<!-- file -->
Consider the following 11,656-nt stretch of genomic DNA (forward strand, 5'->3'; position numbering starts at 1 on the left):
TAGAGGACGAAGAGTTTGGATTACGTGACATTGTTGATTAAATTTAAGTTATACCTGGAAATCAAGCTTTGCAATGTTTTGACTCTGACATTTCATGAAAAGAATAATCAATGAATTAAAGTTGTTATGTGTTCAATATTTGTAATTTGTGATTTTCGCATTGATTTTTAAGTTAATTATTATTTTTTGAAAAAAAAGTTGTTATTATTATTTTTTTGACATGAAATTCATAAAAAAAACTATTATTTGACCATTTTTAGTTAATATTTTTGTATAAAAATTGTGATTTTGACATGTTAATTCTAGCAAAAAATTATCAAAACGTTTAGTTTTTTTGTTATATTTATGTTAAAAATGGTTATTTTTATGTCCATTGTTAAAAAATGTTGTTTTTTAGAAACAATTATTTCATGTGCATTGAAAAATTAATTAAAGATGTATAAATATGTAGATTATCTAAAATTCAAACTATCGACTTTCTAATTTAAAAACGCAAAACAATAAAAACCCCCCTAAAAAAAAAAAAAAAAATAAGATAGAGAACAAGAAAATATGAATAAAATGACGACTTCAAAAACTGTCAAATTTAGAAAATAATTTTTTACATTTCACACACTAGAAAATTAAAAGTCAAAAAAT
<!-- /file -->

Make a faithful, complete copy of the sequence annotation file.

Consider the following 11,656-nt stretch of genomic DNA (forward strand, 5'->3'; position numbering starts at 1 on the left):
TAGAGGACGAAGAGTTTGGATTACGTGACATTGTTGATTAAATTTAAGTTATACCTGGAAATCAAGCTTTGCAATGTTTTGACTCTGACATTTCATGAAAAGAATAATCAATGAATTAAAGTTGTTATGTGTTCAATATTTGTAATTTGTGATTTTCGCATTGATTTTTAAGTTAATTATTATTTTTTGAAAAAAAAGTTGTTATTATTATTTTTTTGACATGAAATTCATAAAAAAAACTATTATTTGACCATTTTTAGTTAATATTTTTGTATAAAAATTGTGATTTTGACATGTTAATTCTAGCAAAAAATTATCAAAACGTTTAGTTTTTTTGTTATATTTATGTTAAAAATGGTTATTTTTATGTCCATTGTTAAAAAATGTTGTTTTTTAGAAACAATTATTTCATGTGCATTGAAAAATTAATTAAAGATGTATAAATATGTAGATTATCTAAAATTCAAACTATCGACTTTCTAATTTAAAAACGCAAAACAATAAAAACCCCCCTAAAAAAAAAAAAAAAAATAAGATAGAGAACAAGAAAATATGAATAAAATGACGACTTCAAAAACTGTCAAATTTAGAAAATAATTTTTTACATTTCACACACTAGAAAATTAAAAGTCAAAAAAT